Wong Kar-Wai’s In The Mood For Love chronicles the story of Mrs. Chan (Maggie Cheung) and Mr. Chow (Tony Leung), who have rented rooms in adjacent homes of two older couples. Shot by Christopher Doyle, and Mark Lee Ping Bin, the film is set in 1962 Hong Kong, brimming with overcrowded apartments, still a British colony.
Soon the two, embodying a mannequin-like beauty, find out that their respective spouses are pursuing an affair with each other. Instead of attempting revenge, or pursuing an affair of their own, they try to recreate how the two would have gotten together, and fallen in love. They role-play their spouses’ adultery, till the reality of it hits them- that perhaps they too are falling in love.
Wong Kar-Wai began shooting this film with only a skeletal outline. It was over the course of the 15 months of shooting that this film was given shape and weight. An alternative climax too was shot. Armed with Wong Kar-Wai’s infamous eye for silhouettes and frames, this film too is a thing of lush, atmospheric beauty. It premiered at the 2000 Cannes Film Festival, where Tony Leung was awarded Best Actor, the first Hong Kong actor to win this award. Released in Hong Kong on September 29, 2000, it has been 20 years since the film’s release.
To celebrate this, we have curated twenty timeless frames from this film that capture the simmering desire between two people who, perhaps, will never be one.
Framing And Composition
This film is notorious for its framing. Often you see the characters through a frame, either a window, or fixtures. It gives a sense of you being not just a viewer, but a voyeur. This is a conservative society and Mrs.Chan is chastised by her land-lady about being more responsible in her youth. You constantly feel that the couple is being watched. It lends tension to an already tense plot, just waiting to unravel with one statement.
The composition and lighting too adds this mysterious sense of a world that is slipping by. Mr. Chow is constantly lighting cigarettes, the smoke forming thick clouds, the deep purple wallpaper in his house, and the mirrors- doubling, and tripling the frustrated, frustrating, singular, lonely figures. Each portrait of the characters is singular in its emotive depth. Though Wong Kar-Wai uses similar shots from similar angles again-and-again in the film, he infuses his characters with something unique to cut through this routine.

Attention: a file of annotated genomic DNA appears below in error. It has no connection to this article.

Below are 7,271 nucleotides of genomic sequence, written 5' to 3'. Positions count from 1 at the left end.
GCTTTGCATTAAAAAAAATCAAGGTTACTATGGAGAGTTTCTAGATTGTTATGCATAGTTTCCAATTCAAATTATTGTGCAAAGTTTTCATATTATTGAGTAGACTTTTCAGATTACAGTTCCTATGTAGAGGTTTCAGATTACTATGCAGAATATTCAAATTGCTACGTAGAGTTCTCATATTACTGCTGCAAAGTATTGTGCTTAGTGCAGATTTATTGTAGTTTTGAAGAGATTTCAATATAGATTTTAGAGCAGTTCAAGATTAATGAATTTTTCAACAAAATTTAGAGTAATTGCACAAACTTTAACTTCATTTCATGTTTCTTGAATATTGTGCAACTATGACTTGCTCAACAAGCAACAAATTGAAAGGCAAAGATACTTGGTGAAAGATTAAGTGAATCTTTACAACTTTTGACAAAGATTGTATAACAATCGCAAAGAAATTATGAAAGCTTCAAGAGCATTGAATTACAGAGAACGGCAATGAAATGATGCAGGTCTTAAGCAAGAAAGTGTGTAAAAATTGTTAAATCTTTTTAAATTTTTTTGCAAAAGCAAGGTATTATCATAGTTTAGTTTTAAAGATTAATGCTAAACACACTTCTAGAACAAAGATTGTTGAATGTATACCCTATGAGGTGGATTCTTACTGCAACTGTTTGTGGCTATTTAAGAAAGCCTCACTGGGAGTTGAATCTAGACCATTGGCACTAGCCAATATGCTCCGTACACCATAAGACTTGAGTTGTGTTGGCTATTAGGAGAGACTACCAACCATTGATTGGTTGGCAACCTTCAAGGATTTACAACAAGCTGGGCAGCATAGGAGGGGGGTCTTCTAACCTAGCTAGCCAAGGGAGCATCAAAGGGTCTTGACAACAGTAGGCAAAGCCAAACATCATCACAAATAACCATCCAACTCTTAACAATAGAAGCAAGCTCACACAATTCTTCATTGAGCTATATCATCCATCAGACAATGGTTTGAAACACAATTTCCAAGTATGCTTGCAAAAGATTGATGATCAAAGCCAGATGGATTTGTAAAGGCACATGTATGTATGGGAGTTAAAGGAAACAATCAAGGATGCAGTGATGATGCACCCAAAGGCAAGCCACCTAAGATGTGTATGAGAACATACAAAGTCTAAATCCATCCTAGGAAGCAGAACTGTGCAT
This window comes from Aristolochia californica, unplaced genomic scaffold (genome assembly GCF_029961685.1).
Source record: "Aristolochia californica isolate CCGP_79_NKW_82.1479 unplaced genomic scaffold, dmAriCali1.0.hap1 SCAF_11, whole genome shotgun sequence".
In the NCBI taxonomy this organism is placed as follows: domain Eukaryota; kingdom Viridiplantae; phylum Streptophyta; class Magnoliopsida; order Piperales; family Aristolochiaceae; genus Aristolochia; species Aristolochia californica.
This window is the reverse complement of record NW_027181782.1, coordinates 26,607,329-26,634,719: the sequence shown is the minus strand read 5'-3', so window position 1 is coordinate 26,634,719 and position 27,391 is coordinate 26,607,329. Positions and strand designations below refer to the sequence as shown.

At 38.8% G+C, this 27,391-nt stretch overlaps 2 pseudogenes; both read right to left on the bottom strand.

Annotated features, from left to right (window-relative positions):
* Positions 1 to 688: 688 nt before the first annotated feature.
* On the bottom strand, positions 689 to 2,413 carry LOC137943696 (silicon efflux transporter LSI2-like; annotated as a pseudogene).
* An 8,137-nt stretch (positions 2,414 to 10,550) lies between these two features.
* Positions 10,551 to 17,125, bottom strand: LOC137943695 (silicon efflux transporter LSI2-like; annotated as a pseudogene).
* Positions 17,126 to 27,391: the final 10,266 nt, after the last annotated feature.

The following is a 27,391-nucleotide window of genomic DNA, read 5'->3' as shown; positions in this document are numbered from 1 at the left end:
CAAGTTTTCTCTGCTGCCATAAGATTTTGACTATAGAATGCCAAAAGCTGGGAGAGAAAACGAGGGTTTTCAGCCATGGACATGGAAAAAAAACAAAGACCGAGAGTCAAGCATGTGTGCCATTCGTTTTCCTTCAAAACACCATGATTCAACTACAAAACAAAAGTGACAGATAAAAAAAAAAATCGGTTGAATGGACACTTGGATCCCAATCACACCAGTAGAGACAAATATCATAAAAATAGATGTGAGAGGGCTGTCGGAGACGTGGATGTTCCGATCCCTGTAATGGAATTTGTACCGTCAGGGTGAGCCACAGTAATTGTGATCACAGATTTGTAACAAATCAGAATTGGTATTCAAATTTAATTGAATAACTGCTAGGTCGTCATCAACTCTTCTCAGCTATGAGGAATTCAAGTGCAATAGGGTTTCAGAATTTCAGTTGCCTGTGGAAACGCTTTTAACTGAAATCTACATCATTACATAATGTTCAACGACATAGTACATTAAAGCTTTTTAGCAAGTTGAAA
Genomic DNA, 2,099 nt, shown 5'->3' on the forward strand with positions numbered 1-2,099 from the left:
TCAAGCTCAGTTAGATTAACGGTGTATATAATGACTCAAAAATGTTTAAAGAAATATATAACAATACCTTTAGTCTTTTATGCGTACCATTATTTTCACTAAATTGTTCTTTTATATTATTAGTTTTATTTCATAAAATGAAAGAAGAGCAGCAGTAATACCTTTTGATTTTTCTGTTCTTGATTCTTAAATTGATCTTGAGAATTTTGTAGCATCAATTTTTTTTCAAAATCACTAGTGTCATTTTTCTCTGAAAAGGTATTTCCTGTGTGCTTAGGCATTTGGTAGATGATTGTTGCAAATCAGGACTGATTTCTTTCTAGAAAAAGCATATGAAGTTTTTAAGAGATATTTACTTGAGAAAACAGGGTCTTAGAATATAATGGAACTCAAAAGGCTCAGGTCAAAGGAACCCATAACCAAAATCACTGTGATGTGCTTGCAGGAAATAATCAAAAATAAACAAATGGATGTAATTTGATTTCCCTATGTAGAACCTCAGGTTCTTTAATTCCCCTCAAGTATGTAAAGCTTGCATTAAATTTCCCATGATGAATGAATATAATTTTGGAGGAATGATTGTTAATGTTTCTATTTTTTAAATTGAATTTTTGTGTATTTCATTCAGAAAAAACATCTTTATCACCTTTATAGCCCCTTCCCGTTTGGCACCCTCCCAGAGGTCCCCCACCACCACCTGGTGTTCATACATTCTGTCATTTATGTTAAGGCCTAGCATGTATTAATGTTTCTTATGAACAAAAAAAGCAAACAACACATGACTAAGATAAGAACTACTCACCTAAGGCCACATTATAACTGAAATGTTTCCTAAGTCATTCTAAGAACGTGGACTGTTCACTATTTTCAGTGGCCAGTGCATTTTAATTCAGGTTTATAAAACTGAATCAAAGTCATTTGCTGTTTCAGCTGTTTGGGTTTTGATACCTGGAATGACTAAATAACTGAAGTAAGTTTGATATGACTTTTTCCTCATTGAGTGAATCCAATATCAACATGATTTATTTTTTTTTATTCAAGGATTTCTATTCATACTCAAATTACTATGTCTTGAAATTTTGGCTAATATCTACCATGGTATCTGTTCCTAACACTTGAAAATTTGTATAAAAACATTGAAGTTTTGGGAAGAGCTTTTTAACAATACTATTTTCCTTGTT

“Feelings can creep up just like that. I thought I was in control”
Mr. Chow tells Mrs. Chan this line in a moment of breakthrough and breakdown. They pursue their love chastely, despite being in seedy red-lit hotel rooms, they just sit across and discuss Mr. Chow’s serial story.
“They are in the mood for love, but not in the time and place for it.”
This line is from Roger Ebert’s review of the film. It captures the almost-ness of the couple. They almost end up together, first in Hong Kong in 1962, then in Singapore in 1963, and finally in 1966 Hong Kong, where now residents are fleeing as Mao takes on rapid strides in China, its aftershocks felt in Hong Kong. The place they fell in love with is no longer the same, the people, though are still there, unfulfilled, alone.
A Deep Secret In Your Heart
There’s a foreshadowing conversation between Chow and his best friend Ping
Chow tells him, “In the old days, if someone had a secret they didn’t want to share… you know what they did? They went up a mountain, found a tree, carved a hole in it, and whispered the secret into the hole. Then they covered it with mud. And leave the secret there forever.”
The film ends with Chow in Angkor Wat. He is in Cambodia to cover an important event as a journalist. He whispers something into a crevice of the 900 year old temple, and stuffs mud with grass in it.
In the alternative ending shot, before this scene Wong Kar-Wai has Mr. Chou and Mrs. Chan serendipitously meet at the Angkor Wat. Why did he cut it? Does it make the end seem more hopeful? That they’ll meet again- only to part ways… again.